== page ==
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LIGHT TOUCH IN THE DUCKBLIND
Virginia Kraft
October 12, 1959
Waterfowl hunters, who often find their best sport in the worst weather, have been trying for generations to keep warm and dry in duckblinds. Most of them, like the hunter shown below left, solved the problem by burying themselves under mountains of clothing. They usually managed to stay warm, but they weren't always comfortable or able to swing at a fast-flying bird. Add to this the weight and bulk of hunting gear—a wood blind that took time to build and was cumbersome to move, two dozen decoys, a shotgun and case, shells, binoculars and a hefty retriever—and it becomes clear that the average hunter needed a truck or a porter to get into the field. Today all this is changed. Synthetic materials and insulation have lightened and streamlined the hunter's clothing; light alloy metals have taken 34 ounces off his gun and binoculars, and a portable aluminum frame has replaced the wood of his blind. The result is that this season all the gear needed on a duck hunt—including blind and decoys—can be packed into a single duffel bag and weighs a total of 43 pounds 4 ounces. In fact, only the man, the dog and the shells weigh the same as they did a decade ago. But this isn't all the good news. Besides greater warmth and flexibility with little or no bulk, the 1959 waterfowler will find his lightweight gear costs considerably less ($376 compared to $642) for considerably more comfort.
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October 12, 1959

Light Touch In The Duckblind

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1949 DUCK HUNTER

(1) Olive twill cap

2 OZ.

(2) Ear muffs

3 OZ.

(3) Wool scarf

7 OZ.

(4) Wool flannel union suit

1 LB. 7 OZ.

(5) Standard metal-case 7X binoculars

2 LBS. 6 OZ.

(6) Wool athletic socks, two pairs

6 OZ.

(7) Standard-weight Winchester Model 12, 12-gauge shotgun

7 LBS. 10 OZ.

(8) 12-gauge shotgun shells, two boxes

5 LBS.

(9) Two dozen wooden duck decoys with weights

56 LBS.

(10) Rubberized canvas three-quarter-length foul-weather hunting parka

2 LBS. 15 OZ.

(11) Wool shirt 1 LB.

3 OZ.

(12) Wool sweater 2 LBS.

2 OZ.

(13) Wool sweater

2 LBS.

(14) Wool pants

1 LB. 14 OZ.

(15) Sheepskin-lined leather gun case

1 LB. 1 OZ.

(16) Alpaca-lined shooting mittens

10 OZ.

(17) Cotton-and-wool union suit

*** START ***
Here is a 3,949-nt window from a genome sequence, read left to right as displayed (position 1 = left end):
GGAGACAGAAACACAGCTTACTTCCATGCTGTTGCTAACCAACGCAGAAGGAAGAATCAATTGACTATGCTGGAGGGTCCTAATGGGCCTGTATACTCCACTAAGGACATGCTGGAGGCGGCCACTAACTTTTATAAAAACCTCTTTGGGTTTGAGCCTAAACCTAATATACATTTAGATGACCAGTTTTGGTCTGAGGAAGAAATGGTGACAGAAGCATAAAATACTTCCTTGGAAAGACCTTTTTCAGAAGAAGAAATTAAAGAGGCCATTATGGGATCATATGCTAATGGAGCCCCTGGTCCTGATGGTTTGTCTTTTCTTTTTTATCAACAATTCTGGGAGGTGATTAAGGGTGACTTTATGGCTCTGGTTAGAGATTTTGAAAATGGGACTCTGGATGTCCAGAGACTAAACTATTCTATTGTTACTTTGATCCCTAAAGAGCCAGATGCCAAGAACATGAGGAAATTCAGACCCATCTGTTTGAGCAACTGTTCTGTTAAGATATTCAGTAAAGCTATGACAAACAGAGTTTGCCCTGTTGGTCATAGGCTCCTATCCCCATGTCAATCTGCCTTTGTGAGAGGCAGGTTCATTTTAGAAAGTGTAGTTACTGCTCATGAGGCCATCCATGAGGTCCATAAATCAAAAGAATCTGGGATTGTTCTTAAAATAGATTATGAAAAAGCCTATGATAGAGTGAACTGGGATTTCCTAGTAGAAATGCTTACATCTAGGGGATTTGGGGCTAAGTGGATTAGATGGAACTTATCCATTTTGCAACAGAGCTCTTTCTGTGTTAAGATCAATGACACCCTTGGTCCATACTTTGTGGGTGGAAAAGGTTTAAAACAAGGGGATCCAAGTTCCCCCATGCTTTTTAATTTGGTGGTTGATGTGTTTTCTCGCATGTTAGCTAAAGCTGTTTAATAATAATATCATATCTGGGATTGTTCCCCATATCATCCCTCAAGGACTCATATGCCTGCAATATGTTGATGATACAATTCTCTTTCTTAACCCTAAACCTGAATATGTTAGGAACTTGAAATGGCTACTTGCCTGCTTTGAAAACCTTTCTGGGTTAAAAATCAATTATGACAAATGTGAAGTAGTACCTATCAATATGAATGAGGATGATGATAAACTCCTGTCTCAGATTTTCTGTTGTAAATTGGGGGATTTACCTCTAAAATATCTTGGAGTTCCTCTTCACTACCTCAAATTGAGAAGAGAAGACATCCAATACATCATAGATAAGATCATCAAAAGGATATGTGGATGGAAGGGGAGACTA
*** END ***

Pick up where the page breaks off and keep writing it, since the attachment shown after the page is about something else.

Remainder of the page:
1 LB. 3 OZ.

(18) L. L. Bean sheepskin-lined inside-wader shoe

1 LB. 7 OZ.

(19) Saks Fifth Ave. standardfoot hip boots

5 LBS. 1 OZ.

(20) Labrador retriever

75 LBS.

(21) Wooden-frame one-man duckblind

83 LBS.

Total:

251 LBS. 1 OZ.

Waterfowl hunters, who often find their best sport in the worst weather, have been trying for generations to keep warm and dry in duckblinds. Most of them, like the hunter shown below left, solved the problem by burying themselves under mountains of clothing. They usually managed to stay warm, but they weren't always comfortable or able to swing at a fast-flying bird. Add to this the weight and bulk of hunting gear—a wood blind that took time to build and was cumbersome to move, two dozen decoys, a shotgun and case, shells, binoculars and a hefty retriever—and it becomes clear that the average hunter needed a truck or a porter to get into the field. Today all this is changed. Synthetic materials and insulation have lightened and streamlined the hunter's clothing; light alloy metals have taken 34 ounces off his gun and binoculars, and a portable aluminum frame has replaced the wood of his blind. The result is that this season all the gear needed on a duck hunt—including blind and decoys—can be packed into a single duffel bag and weighs a total of 43 pounds 4 ounces. In fact, only the man, the dog and the shells weigh the same as they did a decade ago. But this isn't all the good news. Besides greater warmth and flexibility with little or no bulk, the 1959 waterfowler will find his lightweight gear costs considerably less ($376 compared to $642) for considerably more comfort.

[This article contains a table. Please see hardcopy of magazine or PDF.]

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